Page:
The people who’d arrived carrying the babies knelt before the altar and raised their offerings high. A roar rippled through those gathered and the chant of ‘Baal Adramelech’ continued, drowning out the cries of the infants bold enough to call out their displeasure. Jack put one hand behind his back, taking comfort in the solid weight of the Desert Eagle handgun pressed against his tailbone.

 

Adramelech’s human form came forward, accepting a squirming sack from one of the kneeling worshippers. He held the child high, exulting in the praise of those chanting his name.

 

Jack went for the gun, keeping it behind his back, determined to make a move at the right time.

 

Adramelech moved toward the bronze-statue-turned–makeshift-furnace, clutching the infant.

 

A sinking feeling warned him of what came next. The demon wasn’t called the king of fire for nothing … burning children being the way his followers had paid him tribute in the days of old. It seemed the ancient demon had forgotten about the rules, one of which said a demon could not impart physical harm upon its prey. Mental and spiritual influence were fair game, but kidnapping and sacrificing human children amounted to a big no-no.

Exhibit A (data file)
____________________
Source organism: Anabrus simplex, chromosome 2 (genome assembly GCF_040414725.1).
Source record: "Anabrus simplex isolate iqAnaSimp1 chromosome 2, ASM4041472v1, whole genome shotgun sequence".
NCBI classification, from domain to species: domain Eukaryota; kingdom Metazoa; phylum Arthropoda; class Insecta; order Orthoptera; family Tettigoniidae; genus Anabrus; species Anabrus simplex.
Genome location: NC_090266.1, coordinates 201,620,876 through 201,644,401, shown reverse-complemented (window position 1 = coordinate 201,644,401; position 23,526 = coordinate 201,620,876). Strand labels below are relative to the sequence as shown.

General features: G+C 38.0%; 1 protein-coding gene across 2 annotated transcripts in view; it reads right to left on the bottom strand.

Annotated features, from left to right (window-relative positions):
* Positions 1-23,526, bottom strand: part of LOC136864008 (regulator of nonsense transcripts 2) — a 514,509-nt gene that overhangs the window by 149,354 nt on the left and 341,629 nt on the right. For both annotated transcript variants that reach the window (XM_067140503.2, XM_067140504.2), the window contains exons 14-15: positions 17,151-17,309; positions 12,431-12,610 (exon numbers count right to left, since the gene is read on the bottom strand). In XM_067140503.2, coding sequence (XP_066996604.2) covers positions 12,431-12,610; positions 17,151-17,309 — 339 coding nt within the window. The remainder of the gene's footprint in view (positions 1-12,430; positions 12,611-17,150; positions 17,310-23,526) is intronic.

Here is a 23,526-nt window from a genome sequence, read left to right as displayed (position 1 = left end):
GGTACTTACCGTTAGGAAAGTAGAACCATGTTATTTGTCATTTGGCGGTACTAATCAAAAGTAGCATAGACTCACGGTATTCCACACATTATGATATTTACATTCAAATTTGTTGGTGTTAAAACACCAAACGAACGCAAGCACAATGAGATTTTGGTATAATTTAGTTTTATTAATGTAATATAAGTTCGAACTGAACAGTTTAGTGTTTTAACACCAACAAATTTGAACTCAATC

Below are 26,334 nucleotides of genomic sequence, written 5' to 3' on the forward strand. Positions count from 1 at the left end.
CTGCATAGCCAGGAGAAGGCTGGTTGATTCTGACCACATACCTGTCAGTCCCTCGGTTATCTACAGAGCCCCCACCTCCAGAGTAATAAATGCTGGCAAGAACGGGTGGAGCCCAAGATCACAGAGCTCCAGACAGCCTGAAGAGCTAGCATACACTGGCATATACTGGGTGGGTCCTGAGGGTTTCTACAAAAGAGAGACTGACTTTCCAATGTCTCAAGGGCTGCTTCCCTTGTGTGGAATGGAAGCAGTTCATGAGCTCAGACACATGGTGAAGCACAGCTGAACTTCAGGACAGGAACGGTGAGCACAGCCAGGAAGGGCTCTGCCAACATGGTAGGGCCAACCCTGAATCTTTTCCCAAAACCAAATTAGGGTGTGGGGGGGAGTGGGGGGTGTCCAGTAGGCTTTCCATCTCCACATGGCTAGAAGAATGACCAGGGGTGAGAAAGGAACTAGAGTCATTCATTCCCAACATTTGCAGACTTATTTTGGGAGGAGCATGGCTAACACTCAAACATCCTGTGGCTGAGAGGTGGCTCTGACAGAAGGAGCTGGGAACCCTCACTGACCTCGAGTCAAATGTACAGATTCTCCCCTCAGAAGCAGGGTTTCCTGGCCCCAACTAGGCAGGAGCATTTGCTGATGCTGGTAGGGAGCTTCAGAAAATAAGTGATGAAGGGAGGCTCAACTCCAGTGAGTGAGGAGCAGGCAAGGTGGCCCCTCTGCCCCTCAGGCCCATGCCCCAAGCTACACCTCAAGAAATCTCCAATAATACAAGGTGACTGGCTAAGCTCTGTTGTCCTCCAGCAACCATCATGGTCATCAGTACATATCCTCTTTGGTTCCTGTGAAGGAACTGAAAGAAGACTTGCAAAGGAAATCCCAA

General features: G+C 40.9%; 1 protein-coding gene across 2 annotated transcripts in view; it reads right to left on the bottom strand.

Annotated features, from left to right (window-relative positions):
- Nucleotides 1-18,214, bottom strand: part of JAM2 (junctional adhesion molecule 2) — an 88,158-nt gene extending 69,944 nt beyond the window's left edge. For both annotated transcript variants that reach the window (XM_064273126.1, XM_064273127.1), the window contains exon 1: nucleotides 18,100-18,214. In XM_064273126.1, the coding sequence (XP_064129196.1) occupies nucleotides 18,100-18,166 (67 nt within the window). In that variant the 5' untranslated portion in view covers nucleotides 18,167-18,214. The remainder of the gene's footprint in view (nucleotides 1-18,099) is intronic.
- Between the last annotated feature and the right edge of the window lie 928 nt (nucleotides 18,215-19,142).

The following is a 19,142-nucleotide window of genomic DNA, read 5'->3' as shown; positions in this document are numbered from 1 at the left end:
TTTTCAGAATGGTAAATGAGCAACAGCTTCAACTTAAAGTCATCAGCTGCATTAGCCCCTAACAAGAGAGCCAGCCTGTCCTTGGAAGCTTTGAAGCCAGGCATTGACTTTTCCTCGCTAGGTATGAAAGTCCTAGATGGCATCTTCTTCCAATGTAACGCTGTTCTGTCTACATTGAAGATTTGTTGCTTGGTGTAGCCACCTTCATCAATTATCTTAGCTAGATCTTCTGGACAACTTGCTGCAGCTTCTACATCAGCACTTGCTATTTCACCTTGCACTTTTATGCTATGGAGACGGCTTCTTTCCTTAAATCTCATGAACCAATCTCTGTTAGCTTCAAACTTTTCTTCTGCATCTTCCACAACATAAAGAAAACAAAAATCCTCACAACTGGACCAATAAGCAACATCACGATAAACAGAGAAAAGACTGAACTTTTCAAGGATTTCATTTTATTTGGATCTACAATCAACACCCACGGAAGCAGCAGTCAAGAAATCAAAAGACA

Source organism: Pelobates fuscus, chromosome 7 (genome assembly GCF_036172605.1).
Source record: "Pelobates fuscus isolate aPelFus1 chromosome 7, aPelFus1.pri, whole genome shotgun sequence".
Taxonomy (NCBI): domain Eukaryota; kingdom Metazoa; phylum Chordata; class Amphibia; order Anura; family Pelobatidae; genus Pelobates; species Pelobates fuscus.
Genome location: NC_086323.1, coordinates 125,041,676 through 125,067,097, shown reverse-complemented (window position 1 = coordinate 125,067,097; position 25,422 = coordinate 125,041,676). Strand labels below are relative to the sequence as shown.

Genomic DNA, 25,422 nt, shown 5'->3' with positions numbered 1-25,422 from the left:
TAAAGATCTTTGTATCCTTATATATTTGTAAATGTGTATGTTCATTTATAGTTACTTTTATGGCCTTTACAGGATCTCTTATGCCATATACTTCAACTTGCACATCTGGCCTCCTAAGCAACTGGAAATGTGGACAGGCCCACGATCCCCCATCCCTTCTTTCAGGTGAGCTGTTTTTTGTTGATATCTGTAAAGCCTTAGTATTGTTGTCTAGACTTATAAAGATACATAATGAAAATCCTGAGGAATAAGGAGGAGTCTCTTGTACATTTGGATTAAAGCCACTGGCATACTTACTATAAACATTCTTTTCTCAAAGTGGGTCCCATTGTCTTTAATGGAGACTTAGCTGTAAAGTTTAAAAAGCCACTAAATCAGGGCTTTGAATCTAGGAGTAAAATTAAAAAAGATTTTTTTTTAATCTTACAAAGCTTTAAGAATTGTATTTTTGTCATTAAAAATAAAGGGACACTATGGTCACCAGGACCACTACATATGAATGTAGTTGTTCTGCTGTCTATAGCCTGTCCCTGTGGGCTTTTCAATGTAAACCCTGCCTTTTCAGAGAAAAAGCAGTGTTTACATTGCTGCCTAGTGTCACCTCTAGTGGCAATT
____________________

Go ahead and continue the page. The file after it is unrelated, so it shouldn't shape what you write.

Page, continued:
He couldn’t wait another second. The gold barrel of his gun gleamed in the light of the fire coming from the statue’s belly as he lifted it and took aim. One quick trigger squeeze proved enough. A white beam of light arced from the gun, before striking the demon in the back. It disappeared in a puff of black smoke and a blinding flash of bright light. The baby landed on the pile the robes made as its wearer disintegrated in a swirl of ash. The child rolled from its burlap sack and onto the dirt floor with a wail. A girl, he could see. Naked and afraid, but unharmed.

 

Jack shouldered his way through the gathered group; they had stopped chanting and now stood, pulling back their hoods to stare at him in bewilderment. After kneeling to pick up the baby, he wrapped her in the burlap with care and faced the several pairs of eyes boring into him.

 

Listen up, everybody.” His voice, deep and booming, rang in the little room. “You have gathered here under the compulsion of the demon Adramelech. While you have the free will to choose who to worship, you do not have the right to kidnap and sacrifice innocent children. Lay the babies down, and leave this place now and no one will be hurt.”

 

Now that Adramelech had been dispatched back to Hell, the gathered people should have been freed from any sort of mind control the demon had exercised. Jack didn’t have very much faith left in humanity, but he had a hard time believing these people had all been willing to sell their souls to a demon who demanded sacrifices be made of human babies.